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Also on offer is an undated note which reads in part, “keeping all of the changes of pantomime & grimaces etc inside, then it forces the eyes – it all comes through the eyes”; and “Constantly practicing that letting go/ in which you don’t do in life which isn’t necessary or something/ feeling how it feels and practicing that/your spirit speaks.”

Tennessee Williams: The Mask of Marilyn

Photo by Frank Powolny
Photo by Frank Powolny

Back in 2012, I posted an extract from Follies of God: The Notebooks, a collection of unpublished writings by playwright Tennessee Williams. Entitled ‘Marilyn Monroe Got What She Wanted,’ the entry was rather unkind. I was disappointed that Williams, who wrote so well about troubled characters and was himself a deeply conflicted man, showed so little compassion for Marilyn.

I was pleased to discover another, more insightful piece by Williams, posted yesterday by editor James Grissom on the Follies of God blog. ‘On the Masks We Wear‘ looks at the gulf between outward appearance and the inner self, using Marilyn as an example.

“Marilyn [Monroe], to use one example, had a literal mask. A lot of people do. Their armor is beauty or strength. Hers was beauty–an almost supernal, lunar beauty. And it took hours–if not days–to create, to manufacture, to maintain. Creams and lotions and unguents and powders and sticks and colorful oils–and then you had Marilyn, the one we all wanted and felt we needed. And she had an identity. An identity of creamy skin and vulnerability. She could face the world with some degree of comfort.”

 

Tennessee Williams on Marilyn

Follies of God: The Notebooks is a forthcoming book by James Grissom about playwright Tennessee Williams. Extracts from the book have been posted on Grissom’s blog.

The book includes a short essay entitled ‘Marilyn Monroe Got What She Wanted.’ Considering that Williams was a fragile, troubled, though gifted man, his opinion of Marilyn is surprisingly uncharitable.

“It’s fine to cry for Marilyn Monroe. I did, and I still do. She was tragic, but she was also lucky. There are beautiful, sad, dumb girls all over the world who endure worse than she did, but they never get to live on the screen or bathe in perfume or populate the dreams of people who love beauty or who love pain or who wonder what it must be like to possess such sexual power.

Let her go. Look at the beauty, but move on. There is nothing else there. A pretty visage with a sad story. Marilyn always said she wanted to be noticed, she wanted to be loved, and she wanted to be left alone and feel safe.
I think Marilyn Monroe got what she wanted.”
Perhaps Williams was referring to the legend that has grown since her death, rather than Marilyn herself. He met Marilyn several times and had wanted her to play the lead in Baby Doll (1956.)Or maybe he was simply jealous that Marilyn died with her youth and beauty still intact, rather than facing the slow, painful decline he suffered.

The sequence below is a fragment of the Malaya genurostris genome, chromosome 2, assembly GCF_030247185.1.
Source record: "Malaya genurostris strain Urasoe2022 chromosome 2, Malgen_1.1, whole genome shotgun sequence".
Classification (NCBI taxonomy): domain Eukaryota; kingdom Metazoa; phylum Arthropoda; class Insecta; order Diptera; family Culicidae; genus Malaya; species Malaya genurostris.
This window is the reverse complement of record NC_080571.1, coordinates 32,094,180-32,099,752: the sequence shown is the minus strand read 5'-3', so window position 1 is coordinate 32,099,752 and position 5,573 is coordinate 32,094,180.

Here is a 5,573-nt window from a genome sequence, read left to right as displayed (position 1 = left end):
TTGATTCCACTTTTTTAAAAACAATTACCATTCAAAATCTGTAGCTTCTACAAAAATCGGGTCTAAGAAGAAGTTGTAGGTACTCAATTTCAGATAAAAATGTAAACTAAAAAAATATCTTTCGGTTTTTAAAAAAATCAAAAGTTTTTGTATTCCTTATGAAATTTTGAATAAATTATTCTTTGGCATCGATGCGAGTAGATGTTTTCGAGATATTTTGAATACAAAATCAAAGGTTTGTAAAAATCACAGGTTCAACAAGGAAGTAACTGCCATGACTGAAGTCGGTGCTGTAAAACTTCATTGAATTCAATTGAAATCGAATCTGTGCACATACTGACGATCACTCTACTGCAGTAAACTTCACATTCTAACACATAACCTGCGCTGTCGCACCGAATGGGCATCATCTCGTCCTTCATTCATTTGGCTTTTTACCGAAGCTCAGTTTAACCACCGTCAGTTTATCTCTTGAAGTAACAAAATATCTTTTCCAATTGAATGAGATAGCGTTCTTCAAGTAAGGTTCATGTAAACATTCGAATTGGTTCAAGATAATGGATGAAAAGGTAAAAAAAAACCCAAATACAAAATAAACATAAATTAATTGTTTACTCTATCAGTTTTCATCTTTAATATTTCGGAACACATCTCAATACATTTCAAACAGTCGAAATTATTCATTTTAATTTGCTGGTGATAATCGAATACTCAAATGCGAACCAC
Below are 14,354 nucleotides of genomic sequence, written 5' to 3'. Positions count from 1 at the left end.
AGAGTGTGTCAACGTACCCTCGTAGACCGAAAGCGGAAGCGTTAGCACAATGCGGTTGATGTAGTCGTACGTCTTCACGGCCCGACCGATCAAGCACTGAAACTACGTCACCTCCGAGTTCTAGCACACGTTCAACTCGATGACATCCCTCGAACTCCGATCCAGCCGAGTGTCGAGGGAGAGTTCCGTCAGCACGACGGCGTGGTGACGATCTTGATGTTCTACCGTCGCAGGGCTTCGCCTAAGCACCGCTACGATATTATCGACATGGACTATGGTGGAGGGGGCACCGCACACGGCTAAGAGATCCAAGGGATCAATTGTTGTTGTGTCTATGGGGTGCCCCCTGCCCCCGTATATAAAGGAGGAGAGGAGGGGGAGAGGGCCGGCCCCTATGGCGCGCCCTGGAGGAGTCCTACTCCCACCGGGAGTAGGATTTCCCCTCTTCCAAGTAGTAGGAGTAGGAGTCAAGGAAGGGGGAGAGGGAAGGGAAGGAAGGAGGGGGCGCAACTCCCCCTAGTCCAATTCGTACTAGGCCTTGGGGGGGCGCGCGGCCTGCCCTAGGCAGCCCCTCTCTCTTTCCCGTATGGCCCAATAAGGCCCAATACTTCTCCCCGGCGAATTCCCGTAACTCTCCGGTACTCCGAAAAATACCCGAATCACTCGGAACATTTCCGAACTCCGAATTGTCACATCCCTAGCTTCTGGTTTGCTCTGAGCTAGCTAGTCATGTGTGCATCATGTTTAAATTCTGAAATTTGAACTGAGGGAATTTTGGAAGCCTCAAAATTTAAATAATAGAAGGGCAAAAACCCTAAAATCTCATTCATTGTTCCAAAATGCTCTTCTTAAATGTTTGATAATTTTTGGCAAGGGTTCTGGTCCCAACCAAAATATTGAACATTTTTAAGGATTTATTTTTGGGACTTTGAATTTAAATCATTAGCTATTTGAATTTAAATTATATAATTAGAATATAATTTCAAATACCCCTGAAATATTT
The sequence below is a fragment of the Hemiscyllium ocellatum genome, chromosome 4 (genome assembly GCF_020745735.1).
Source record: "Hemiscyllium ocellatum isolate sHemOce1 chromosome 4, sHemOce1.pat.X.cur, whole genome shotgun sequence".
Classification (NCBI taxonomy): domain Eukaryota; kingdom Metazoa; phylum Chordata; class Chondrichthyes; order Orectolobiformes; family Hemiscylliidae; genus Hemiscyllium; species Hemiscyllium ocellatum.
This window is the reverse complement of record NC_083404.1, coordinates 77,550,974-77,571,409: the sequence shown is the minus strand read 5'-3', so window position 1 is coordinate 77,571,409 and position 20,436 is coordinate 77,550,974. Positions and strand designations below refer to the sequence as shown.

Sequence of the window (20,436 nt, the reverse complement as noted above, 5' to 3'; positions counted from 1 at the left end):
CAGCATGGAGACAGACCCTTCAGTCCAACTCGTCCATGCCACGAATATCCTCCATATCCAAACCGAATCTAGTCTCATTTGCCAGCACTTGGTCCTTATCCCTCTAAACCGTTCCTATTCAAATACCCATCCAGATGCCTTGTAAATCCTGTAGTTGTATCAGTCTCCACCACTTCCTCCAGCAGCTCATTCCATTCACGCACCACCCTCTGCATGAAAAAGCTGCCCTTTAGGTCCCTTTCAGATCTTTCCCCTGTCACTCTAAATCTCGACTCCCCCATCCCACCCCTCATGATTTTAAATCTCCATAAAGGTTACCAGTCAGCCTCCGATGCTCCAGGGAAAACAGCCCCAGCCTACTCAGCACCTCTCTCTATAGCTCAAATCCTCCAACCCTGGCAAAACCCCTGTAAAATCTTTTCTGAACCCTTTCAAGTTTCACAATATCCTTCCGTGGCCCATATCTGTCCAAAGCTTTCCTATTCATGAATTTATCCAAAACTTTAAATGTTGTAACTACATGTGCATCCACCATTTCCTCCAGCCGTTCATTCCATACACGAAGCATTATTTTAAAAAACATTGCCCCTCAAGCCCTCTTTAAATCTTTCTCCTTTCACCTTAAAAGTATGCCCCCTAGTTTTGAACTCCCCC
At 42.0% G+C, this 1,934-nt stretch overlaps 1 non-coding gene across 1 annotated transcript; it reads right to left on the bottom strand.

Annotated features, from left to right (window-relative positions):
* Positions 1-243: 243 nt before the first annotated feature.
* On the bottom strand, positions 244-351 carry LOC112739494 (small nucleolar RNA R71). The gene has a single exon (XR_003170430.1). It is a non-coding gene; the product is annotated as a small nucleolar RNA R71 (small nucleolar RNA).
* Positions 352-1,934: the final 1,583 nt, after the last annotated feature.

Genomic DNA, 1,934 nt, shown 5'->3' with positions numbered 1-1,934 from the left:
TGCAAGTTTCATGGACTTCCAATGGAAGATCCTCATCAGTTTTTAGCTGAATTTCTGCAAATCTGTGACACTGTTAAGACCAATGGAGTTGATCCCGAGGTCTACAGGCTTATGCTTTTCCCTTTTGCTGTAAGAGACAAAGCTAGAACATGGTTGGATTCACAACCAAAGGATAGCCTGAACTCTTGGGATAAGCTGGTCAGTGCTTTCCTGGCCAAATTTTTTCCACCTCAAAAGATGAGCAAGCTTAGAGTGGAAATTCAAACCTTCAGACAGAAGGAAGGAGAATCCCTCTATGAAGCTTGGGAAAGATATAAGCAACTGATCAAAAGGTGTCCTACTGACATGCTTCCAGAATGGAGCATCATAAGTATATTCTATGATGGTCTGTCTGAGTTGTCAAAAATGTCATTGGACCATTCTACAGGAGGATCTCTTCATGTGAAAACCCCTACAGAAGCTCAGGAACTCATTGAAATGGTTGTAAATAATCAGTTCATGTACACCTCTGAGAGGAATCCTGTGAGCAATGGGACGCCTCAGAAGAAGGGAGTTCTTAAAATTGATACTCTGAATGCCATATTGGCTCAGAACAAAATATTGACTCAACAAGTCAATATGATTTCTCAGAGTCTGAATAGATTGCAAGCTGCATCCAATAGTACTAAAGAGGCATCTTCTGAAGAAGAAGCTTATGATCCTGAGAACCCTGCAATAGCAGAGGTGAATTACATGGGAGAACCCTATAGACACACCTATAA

Fonda Flattered by MM Comparison

Screen legend Jane Fonda – who has spoken before of her admiration for Marilyn, whom she met a few times – was interviewed by another MM fan, Liz Smith, recently.

“WE HAD fun talking about some of Jane’s earlier films…Jane thinks Barefoot in the Park holds up well. And she was astonished when I mentioned that in Period of Adjustment she had reminded me of Marilyn Monroe, in Bus Stop. Jane said, ‘Really? Wow. Any comparison to Marilyn is a compliment. Did you know that was
Tennessee Williams’ only comedy?’ I replied: ‘Well, his only intentional comedy. We all remember The Milk Train Doesn’t Stop Here Anymore. (The play became the movie Boom!) Jane and I had a big laugh over that.” – Huffington Post

Marilyn was friendly with Tennessee Williams, who called her a ‘golden girl’. And the formidable movie critic Pauline Kael, though not a fan of MM, also thought she would have suited Fonda’s role in Period of Adjustment.

Marilyn and John Strasberg

 

Marilyn drives the black Thunderbird she later gave to John Strasberg

John Strasberg, son of Lee and Paula, will be familiar to MM fans as the lonely teenager to whom she gave her black Thunderbird. John’s sister, actress Susan Strasberg, published a family memoir, Marilyn and Me: Sisters, Rivals, Friends, in 1992.

John went on to become a teacher of acting, developing the ‘Organic Creative Process’, distinct from his father’s Method. His 1997 book on acting, Accidentally on Purpose, is also the title of a documentary.

Actress and writer Sheila O’Malley remembers attending a workshop taught by John on her blog, and also posts a chapter from his book where he recalls a lesson with Marilyn at the Actors’ Studio, working on a scene from Tennessee Williams’ A Streetcar Named Desire.

“Marilyn and I rehearsed in the tentative fashion that is common when actors are exploring a new world. We did a lot of anxious searching in one another’s eyes. This longing for eye-contact is one of the things I remember most about her, as she trembled with the desperate hunger of a child for life, comfort, love. Beneath whatever mask I was presenting to the world, I trembled in the same way, but no one ever saw it, not even me.”

Read John Strasberg’s account in full here